Less Is More
Trump’s peace push could spark a new intifada, warns Yossi Alpher.
Judging from President Trump’s first months in office and from his recent Middle East trip, he is determined to bring about some sort of Israeli-Palestinian agreement. He believes that it is possible, but he has not yet figured out how. His aides are rumored to be working on a proposed U.S. “agenda.”
His aspiration deserves praise. But it is also dangerous. Experience teaches us that a failed attempt at peace can be worse than no attempt. It can precipitate violence. The abortive Camp David summit of July 2000 catalyzed the bloody second Palestinian intifada of suicide bombings two months later. Secretary of State John Kerry’s unsuccessful nine-month peace effort in 2013 and 2014 contributed to the subsequent outbreak of the summer 2014 Gaza war.
Accordingly, it is of some concern that in Riyadh and Jerusalem, Trump promoted a number of dead-ends from the annals of Israeli-Palestinian peacemaking. He and his peace team should be forewarned to avoid them.
One of those dead-ends is “economic peace.” Measures to enhance Palestinian living standards are always to be welcomed. At Trump’s request, Prime Minister Benjamin Netanyahu has already invoked a relaxation of limits on Palestinian home construction in Area C, the 60% of the West Bank that
Israel fully controls. But such initiatives don’t increase the chances for peace. On the contrary, two intifadas broke out at times of relative Palestinian prosperity, in 1987 and 2000. So did the 1936 Palestinian revolt against the British Mandate. The United Kingdom’s Peel Commission Report of 1937, commissioned to explain the roots of the revolt, analyzes this flaw in the original British approach. The British assumed that capital investment by Jews fleeing Hitler for Palestine would, by stimulating the mandatory economy and providing jobs to Arabs, enhance coexistence. Instead it just spurred Palestinian resentment. The report should be required reading for prospective economic peacemakers.
Another dead-end is peace through religious dialogue. Religious fundamentalism — Muslim, Jewish, even Evangelical — is making this conflict worse, not better. We need to get God out of the conflict.
Then there is the very dangerous resurrection by Trump, Secretary of State Rex Tillerson and others of the spurious notion that solving the Israeli-Palestinian conflict will constitute a major contribution to solving other conflicts and problems in the Middle East. Nothing could be further from the truth.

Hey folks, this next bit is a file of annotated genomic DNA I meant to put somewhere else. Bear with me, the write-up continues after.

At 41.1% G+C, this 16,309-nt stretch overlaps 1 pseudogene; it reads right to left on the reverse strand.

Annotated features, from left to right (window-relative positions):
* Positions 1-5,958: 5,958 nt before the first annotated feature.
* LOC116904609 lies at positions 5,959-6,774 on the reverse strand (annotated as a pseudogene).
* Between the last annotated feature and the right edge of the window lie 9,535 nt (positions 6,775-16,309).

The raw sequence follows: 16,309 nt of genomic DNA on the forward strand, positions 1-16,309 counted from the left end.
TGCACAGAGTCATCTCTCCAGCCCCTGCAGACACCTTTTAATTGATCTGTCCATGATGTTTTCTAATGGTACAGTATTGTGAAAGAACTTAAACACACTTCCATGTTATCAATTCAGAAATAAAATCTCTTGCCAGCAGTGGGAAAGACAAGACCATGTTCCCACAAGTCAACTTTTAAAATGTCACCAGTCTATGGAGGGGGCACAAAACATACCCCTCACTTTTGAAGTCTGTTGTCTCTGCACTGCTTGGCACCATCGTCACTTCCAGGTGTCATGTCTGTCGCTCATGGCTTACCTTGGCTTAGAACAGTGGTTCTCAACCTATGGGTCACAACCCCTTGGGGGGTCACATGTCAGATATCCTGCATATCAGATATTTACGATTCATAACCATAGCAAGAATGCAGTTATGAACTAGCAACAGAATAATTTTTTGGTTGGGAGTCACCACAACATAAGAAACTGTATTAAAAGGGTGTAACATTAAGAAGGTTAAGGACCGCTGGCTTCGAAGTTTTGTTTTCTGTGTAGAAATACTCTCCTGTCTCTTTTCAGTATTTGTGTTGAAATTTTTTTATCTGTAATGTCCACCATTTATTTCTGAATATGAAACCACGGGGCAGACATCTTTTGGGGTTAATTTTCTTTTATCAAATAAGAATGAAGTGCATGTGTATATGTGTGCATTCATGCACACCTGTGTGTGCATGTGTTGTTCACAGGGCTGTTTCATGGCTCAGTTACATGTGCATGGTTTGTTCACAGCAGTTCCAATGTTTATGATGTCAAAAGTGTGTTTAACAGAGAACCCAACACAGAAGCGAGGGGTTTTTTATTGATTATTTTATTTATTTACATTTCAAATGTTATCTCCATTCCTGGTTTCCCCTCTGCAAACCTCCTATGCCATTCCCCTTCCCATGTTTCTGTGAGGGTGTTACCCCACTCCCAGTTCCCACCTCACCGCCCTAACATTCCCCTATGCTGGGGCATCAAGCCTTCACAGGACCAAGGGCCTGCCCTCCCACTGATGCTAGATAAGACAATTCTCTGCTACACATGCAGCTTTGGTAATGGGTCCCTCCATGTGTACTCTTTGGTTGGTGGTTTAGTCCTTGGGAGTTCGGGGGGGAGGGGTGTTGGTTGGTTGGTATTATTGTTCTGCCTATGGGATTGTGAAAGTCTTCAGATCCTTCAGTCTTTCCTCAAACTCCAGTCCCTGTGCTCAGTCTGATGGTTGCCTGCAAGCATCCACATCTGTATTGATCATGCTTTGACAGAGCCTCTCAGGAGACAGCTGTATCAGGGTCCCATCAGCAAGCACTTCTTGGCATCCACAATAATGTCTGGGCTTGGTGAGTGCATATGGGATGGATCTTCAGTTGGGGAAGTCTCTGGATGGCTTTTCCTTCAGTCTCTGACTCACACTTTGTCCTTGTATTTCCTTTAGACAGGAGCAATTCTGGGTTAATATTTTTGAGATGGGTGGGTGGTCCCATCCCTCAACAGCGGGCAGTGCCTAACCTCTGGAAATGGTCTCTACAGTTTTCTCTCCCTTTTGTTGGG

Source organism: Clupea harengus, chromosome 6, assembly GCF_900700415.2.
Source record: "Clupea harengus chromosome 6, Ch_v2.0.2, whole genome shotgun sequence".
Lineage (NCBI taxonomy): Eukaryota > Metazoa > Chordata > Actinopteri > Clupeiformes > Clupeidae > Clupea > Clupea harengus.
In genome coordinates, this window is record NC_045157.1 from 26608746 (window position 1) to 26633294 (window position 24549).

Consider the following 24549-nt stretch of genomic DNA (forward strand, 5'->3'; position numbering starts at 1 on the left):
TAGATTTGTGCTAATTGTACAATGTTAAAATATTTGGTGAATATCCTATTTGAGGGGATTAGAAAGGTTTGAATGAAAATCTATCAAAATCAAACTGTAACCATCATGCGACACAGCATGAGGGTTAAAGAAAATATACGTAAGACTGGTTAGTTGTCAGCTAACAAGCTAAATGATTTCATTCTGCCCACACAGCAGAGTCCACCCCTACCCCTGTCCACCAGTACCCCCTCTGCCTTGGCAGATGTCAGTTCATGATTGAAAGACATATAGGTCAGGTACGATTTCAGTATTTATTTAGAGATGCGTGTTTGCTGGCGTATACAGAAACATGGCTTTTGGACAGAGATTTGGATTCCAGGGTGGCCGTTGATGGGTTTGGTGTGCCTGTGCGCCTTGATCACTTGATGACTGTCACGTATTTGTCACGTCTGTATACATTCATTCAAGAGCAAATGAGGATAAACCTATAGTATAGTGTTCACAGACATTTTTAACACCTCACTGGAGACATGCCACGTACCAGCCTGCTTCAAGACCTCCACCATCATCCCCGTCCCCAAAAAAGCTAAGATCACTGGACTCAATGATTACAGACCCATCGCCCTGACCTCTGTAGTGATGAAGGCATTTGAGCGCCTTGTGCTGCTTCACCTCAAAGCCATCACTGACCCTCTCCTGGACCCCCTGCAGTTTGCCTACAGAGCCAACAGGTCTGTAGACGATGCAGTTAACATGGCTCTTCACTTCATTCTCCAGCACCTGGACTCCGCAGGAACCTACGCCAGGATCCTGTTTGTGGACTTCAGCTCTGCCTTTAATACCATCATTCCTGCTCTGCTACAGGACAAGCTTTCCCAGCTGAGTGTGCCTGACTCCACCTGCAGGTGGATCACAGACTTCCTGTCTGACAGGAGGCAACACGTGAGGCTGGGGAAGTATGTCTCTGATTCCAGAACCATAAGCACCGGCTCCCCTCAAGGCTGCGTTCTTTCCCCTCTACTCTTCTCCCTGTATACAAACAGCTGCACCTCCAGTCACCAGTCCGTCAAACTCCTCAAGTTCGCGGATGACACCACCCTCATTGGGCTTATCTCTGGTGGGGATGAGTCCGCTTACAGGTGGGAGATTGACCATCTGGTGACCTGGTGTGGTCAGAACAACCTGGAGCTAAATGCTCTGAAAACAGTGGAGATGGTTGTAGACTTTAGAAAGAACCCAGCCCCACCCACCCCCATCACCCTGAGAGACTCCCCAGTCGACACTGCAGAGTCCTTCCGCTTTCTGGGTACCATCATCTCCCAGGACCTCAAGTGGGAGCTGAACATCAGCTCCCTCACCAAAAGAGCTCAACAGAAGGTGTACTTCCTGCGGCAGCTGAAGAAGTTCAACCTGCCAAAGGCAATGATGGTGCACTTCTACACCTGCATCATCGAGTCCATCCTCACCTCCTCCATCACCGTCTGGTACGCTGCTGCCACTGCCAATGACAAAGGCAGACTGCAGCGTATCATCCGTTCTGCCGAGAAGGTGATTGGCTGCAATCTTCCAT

Look at the Arab revolutions that have sowed anarchy and destruction in at least six Arab countries since 2011 — the so-called “Arab Spring.” Nobody blames Israel for the bloodbaths of Syria, Libya and Yemen. Israel’s peace agreements with Egypt and Jordan did not prevent them. Nor will Israeli-Palestinian peace change this ugly reality. Arabs cause their problems, and Arabs must solve them.
Trump and his envoy Jason Greenblatt seem intent on getting Netanyahu and Palestinian leader Mahmoud Abbas to sit down and restart negotiations as soon as possible. Does this make sense? It’s certainly not a new idea: “Just get to the damn table,” then-Secretary of Defense Leon Panetta urged the parties in December 2011.
But in the absence of strong leaders dedicated to discussing a realistic agenda, it’s a bad idea. Neither Abbas nor Netanyahu commands a willing political coalition. Neither is prepared to make the necessary concessions. Sitting them down now without a radically new approach guarantees they will both walk away frustrated, possibly with violent consequences.
This brings us full circle to the agenda Trump and Greenblatt intend to place on the negotiating table. If all they have to offer is the Oslo menu of final-status issues and the wellworn negotiating rule that “nothing is agreed until everything is agreed,” then all parties are better off with the status quo. More of Oslo will just make matters worse. Sadly, Oslo’s repeated failures have not been analyzed adequately. The lessons of those failures have not been drawn.
Trump needs a dramatic new approach, one that revises the Oslo formula and is fully in tune with his temperament and his personal inclinations: a real estate approach.
Yossi Alpher served in the Mossad, directed Tel Aviv University’s Jaffee Center for Strategic Studies and was a special adviser to Prime Minister Ehud Barak during the 2000 Camp David talks.